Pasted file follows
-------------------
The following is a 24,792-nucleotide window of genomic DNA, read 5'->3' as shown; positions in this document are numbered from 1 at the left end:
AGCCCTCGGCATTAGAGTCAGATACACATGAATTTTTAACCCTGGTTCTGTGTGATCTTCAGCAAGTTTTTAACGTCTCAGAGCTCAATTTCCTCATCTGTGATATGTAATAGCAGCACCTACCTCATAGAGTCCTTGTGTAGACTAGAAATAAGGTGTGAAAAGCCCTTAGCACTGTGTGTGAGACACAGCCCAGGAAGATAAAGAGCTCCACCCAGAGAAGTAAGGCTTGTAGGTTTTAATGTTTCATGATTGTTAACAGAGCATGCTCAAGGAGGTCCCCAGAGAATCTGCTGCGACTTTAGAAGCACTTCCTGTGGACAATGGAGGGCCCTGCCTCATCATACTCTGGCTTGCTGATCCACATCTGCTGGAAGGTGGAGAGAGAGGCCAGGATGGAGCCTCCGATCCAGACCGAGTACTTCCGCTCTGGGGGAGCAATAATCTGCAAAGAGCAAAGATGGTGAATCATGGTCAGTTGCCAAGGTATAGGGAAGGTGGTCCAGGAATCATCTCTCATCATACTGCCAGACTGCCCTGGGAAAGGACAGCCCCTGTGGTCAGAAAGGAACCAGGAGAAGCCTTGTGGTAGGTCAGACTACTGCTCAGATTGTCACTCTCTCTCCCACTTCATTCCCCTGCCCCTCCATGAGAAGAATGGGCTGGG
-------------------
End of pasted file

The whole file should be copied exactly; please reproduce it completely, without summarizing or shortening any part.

The following is a 24,792-nucleotide window of genomic DNA, read 5'->3' as shown; positions in this document are numbered from 1 at the left end:
AGCCCTCGGCATTAGAGTCAGATACACATGAATTTTTAACCCTGGTTCTGTGTGATCTTCAGCAAGTTTTTAACGTCTCAGAGCTCAATTTCCTCATCTGTGATATGTAATAGCAGCACCTACCTCATAGAGTCCTTGTGTAGACTAGAAATAAGGTGTGAAAAGCCCTTAGCACTGTGTGTGAGACACAGCCCAGGAAGATAAAGAGCTCCACCCAGAGAAGTAAGGCTTGTAGGTTTTAATGTTTCATGATTGTTAACAGAGCATGCTCAAGGAGGTCCCCAGAGAATCTGCTGCGACTTTAGAAGCACTTCCTGTGGACAATGGAGGGCCCTGCCTCATCATACTCTGGCTTGCTGATCCACATCTGCTGGAAGGTGGAGAGAGAGGCCAGGATGGAGCCTCCGATCCAGACCGAGTACTTCCGCTCTGGGGGAGCAATAATCTGCAAAGAGCAAAGATGGTGAATCATGGTCAGTTGCCAAGGTATAGGGAAGGTGGTCCAGGAATCATCTCTCATCATACTGCCAGACTGCCCTGGGAAAGGACAGCCCCTGTGGTCAGAAAGGAACCAGGAGAAGCCTTGTGGTAGGTCAGACTACTGCTCAGATTGTCACTCTCTCTCCCACTTCATTCCCCTGCCCCTCCATGAGAAGAATGGGCTGGG